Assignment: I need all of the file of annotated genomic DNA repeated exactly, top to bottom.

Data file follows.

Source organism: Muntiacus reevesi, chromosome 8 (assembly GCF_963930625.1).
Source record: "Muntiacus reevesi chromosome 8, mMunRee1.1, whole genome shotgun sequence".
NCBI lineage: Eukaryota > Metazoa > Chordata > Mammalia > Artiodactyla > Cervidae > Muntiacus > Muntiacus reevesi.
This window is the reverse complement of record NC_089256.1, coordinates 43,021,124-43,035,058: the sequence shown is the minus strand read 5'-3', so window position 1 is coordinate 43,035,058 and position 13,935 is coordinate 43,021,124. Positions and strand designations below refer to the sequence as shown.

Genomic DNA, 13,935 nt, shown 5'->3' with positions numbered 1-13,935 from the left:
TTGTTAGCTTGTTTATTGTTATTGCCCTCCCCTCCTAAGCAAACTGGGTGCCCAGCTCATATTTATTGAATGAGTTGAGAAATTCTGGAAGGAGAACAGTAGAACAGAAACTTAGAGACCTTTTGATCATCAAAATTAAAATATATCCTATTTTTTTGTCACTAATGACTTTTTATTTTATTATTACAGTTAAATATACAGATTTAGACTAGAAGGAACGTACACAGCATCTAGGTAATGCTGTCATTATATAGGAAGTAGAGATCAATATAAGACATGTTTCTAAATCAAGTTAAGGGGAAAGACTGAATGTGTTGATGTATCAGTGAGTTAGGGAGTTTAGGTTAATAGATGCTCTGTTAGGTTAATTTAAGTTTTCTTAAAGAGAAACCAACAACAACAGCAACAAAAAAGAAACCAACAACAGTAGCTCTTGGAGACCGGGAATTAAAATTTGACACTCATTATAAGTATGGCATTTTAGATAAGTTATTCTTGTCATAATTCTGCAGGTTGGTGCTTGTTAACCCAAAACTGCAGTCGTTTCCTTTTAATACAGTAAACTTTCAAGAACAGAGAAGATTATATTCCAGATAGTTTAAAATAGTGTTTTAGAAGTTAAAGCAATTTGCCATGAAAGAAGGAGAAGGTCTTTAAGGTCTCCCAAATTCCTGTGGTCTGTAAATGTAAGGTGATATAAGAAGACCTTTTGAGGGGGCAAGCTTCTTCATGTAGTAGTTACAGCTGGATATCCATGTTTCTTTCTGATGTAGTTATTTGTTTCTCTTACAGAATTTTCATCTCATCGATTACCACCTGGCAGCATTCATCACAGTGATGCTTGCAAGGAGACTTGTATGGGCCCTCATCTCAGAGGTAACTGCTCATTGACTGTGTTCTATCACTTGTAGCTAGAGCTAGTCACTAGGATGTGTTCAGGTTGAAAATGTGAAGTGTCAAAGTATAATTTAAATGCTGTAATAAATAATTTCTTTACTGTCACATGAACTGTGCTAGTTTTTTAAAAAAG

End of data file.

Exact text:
Source organism: Muntiacus reevesi, chromosome 8 (assembly GCF_963930625.1).
Source record: "Muntiacus reevesi chromosome 8, mMunRee1.1, whole genome shotgun sequence".
NCBI lineage: Eukaryota > Metazoa > Chordata > Mammalia > Artiodactyla > Cervidae > Muntiacus > Muntiacus reevesi.
This window is the reverse complement of record NC_089256.1, coordinates 43,021,124-43,035,058: the sequence shown is the minus strand read 5'-3', so window position 1 is coordinate 43,035,058 and position 13,935 is coordinate 43,021,124. Positions and strand designations below refer to the sequence as shown.

Genomic DNA, 13,935 nt, shown 5'->3' with positions numbered 1-13,935 from the left:
TTGTTAGCTTGTTTATTGTTATTGCCCTCCCCTCCTAAGCAAACTGGGTGCCCAGCTCATATTTATTGAATGAGTTGAGAAATTCTGGAAGGAGAACAGTAGAACAGAAACTTAGAGACCTTTTGATCATCAAAATTAAAATATATCCTATTTTTTTGTCACTAATGACTTTTTATTTTATTATTACAGTTAAATATACAGATTTAGACTAGAAGGAACGTACACAGCATCTAGGTAATGCTGTCATTATATAGGAAGTAGAGATCAATATAAGACATGTTTCTAAATCAAGTTAAGGGGAAAGACTGAATGTGTTGATGTATCAGTGAGTTAGGGAGTTTAGGTTAATAGATGCTCTGTTAGGTTAATTTAAGTTTTCTTAAAGAGAAACCAACAACAACAGCAACAAAAAAGAAACCAACAACAGTAGCTCTTGGAGACCGGGAATTAAAATTTGACACTCATTATAAGTATGGCATTTTAGATAAGTTATTCTTGTCATAATTCTGCAGGTTGGTGCTTGTTAACCCAAAACTGCAGTCGTTTCCTTTTAATACAGTAAACTTTCAAGAACAGAGAAGATTATATTCCAGATAGTTTAAAATAGTGTTTTAGAAGTTAAAGCAATTTGCCATGAAAGAAGGAGAAGGTCTTTAAGGTCTCCCAAATTCCTGTGGTCTGTAAATGTAAGGTGATATAAGAAGACCTTTTGAGGGGGCAAGCTTCTTCATGTAGTAGTTACAGCTGGATATCCATGTTTCTTTCTGATGTAGTTATTTGTTTCTCTTACAGAATTTTCATCTCATCGATTACCACCTGGCAGCATTCATCACAGTGATGCTTGCAAGGAGACTTGTATGGGCCCTCATCTCAGAGGTAACTGCTCATTGACTGTGTTCTATCACTTGTAGCTAGAGCTAGTCACTAGGATGTGTTCAGGTTGAAAATGTGAAGTGTCAAAGTATAATTTAAATGCTGTAATAAATAATTTCTTTACTGTCACATGAACTGTGCTAGTTTTTTAAAAAAG